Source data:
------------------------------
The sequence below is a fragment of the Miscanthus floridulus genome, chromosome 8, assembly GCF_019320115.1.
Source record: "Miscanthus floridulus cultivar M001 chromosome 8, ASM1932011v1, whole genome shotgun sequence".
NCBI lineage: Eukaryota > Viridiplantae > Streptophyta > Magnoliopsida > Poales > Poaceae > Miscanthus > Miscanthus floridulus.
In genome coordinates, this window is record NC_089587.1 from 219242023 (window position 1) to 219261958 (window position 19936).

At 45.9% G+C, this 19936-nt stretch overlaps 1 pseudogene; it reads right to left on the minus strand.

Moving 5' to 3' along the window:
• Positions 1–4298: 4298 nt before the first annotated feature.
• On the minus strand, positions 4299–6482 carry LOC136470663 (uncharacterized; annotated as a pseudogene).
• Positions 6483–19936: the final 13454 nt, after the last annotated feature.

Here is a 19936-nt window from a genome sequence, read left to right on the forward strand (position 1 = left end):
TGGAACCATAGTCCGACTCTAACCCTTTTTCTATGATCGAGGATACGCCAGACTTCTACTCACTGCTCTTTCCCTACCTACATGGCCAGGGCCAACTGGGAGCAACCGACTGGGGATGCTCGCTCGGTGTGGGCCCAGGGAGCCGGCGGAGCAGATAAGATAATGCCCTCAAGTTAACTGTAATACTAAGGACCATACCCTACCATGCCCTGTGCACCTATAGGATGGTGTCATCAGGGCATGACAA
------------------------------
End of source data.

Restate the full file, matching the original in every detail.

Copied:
The sequence below is a fragment of the Miscanthus floridulus genome, chromosome 8, assembly GCF_019320115.1.
Source record: "Miscanthus floridulus cultivar M001 chromosome 8, ASM1932011v1, whole genome shotgun sequence".
NCBI lineage: Eukaryota > Viridiplantae > Streptophyta > Magnoliopsida > Poales > Poaceae > Miscanthus > Miscanthus floridulus.
In genome coordinates, this window is record NC_089587.1 from 219242023 (window position 1) to 219261958 (window position 19936).

At 45.9% G+C, this 19936-nt stretch overlaps 1 pseudogene; it reads right to left on the minus strand.

Moving 5' to 3' along the window:
• Positions 1–4298: 4298 nt before the first annotated feature.
• On the minus strand, positions 4299–6482 carry LOC136470663 (uncharacterized; annotated as a pseudogene).
• Positions 6483–19936: the final 13454 nt, after the last annotated feature.

Here is a 19936-nt window from a genome sequence, read left to right on the forward strand (position 1 = left end):
TGGAACCATAGTCCGACTCTAACCCTTTTTCTATGATCGAGGATACGCCAGACTTCTACTCACTGCTCTTTCCCTACCTACATGGCCAGGGCCAACTGGGAGCAACCGACTGGGGATGCTCGCTCGGTGTGGGCCCAGGGAGCCGGCGGAGCAGATAAGATAATGCCCTCAAGTTAACTGTAATACTAAGGACCATACCCTACCATGCCCTGTGCACCTATAGGATGGTGTCATCAGGGCATGACAA